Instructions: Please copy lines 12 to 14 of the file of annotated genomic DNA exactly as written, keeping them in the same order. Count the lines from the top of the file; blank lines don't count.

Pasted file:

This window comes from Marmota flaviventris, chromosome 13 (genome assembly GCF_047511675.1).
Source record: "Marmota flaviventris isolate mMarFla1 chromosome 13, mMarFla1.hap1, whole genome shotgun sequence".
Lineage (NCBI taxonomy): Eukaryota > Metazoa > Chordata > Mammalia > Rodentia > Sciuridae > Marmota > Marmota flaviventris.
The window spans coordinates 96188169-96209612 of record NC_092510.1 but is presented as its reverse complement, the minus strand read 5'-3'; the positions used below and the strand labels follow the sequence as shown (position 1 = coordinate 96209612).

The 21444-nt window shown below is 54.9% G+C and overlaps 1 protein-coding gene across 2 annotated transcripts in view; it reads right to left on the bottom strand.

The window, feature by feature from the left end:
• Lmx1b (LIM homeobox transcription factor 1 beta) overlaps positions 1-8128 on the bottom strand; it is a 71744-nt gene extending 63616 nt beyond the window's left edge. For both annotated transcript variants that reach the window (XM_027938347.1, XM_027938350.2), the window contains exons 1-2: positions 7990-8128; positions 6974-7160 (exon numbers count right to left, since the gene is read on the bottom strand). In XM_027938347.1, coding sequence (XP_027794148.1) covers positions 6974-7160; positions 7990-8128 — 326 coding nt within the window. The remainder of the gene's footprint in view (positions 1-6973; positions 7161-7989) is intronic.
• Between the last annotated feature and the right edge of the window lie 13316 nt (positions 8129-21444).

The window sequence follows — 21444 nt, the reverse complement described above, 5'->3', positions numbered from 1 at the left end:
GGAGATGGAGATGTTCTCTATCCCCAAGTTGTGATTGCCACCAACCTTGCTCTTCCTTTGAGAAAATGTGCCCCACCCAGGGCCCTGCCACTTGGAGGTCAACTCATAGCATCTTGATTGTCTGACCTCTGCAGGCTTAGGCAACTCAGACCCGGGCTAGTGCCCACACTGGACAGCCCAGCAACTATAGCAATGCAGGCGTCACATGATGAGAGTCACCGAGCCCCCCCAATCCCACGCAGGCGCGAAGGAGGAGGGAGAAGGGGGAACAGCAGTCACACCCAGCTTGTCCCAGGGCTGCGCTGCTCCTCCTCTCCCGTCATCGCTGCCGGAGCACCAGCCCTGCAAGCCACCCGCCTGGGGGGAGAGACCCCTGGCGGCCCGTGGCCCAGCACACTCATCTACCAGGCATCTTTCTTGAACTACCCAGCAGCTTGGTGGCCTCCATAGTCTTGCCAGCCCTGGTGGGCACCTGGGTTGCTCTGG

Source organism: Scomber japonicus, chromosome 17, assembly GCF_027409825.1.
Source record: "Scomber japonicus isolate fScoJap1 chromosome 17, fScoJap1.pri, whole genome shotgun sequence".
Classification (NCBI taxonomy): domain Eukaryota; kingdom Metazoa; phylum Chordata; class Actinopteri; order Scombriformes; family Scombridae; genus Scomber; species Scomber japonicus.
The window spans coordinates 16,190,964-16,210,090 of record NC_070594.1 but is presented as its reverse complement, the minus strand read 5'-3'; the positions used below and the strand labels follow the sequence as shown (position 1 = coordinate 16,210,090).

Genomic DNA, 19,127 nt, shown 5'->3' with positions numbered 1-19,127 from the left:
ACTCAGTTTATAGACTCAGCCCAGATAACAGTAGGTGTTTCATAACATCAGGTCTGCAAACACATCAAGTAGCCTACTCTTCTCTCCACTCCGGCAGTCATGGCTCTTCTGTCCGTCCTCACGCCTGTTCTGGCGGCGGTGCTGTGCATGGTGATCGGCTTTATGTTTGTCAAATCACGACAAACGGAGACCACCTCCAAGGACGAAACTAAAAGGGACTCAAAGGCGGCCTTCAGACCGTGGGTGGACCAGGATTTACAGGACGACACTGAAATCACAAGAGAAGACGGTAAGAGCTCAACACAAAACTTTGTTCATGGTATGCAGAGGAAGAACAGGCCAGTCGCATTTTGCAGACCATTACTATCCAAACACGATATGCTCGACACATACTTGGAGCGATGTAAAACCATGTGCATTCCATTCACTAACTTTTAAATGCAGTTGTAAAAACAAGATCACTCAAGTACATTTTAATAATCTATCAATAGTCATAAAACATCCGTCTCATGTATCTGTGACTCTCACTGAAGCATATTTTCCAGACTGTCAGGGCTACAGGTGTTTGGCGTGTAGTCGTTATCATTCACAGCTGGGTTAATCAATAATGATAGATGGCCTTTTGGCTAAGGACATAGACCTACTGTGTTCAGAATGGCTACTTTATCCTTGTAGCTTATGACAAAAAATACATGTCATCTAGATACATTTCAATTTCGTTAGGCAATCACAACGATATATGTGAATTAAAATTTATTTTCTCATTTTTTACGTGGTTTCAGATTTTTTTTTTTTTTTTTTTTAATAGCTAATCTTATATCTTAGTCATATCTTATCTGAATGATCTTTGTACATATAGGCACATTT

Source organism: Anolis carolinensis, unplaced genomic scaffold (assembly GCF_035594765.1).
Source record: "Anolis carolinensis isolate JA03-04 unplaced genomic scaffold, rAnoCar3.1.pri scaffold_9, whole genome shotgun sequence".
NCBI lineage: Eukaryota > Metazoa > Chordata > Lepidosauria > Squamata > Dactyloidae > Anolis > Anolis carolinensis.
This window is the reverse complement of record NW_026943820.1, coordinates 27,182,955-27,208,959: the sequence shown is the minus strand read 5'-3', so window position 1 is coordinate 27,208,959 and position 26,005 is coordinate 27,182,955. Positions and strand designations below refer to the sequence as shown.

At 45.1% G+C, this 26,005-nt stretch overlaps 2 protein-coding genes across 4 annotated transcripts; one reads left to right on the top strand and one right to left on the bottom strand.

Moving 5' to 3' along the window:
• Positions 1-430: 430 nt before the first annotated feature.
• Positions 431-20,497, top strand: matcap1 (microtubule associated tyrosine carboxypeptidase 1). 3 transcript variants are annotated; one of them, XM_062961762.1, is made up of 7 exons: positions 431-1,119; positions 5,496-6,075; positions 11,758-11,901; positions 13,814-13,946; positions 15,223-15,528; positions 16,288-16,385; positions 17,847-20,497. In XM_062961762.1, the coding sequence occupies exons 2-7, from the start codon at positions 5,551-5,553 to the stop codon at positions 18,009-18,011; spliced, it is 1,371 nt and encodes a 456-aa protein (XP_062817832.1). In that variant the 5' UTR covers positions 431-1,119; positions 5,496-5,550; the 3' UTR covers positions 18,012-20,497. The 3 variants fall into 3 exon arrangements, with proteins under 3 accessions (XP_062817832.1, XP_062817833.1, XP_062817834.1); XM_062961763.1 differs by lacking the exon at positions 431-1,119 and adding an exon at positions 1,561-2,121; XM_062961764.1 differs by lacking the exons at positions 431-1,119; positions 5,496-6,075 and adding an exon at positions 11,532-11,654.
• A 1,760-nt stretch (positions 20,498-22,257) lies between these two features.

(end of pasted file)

Source record: "Scomber japonicus isolate fScoJap1 chromosome 17, fScoJap1.pri, whole genome shotgun sequence".
Classification (NCBI taxonomy): domain Eukaryota; kingdom Metazoa; phylum Chordata; class Actinopteri; order Scombriformes; family Scombridae; genus Scomber; species Scomber japonicus.
The window spans coordinates 16,190,964-16,210,090 of record NC_070594.1 but is presented as its reverse complement, the minus strand read 5'-3'; the positions used below and the strand labels follow the sequence as shown (position 1 = coordinate 16,210,090).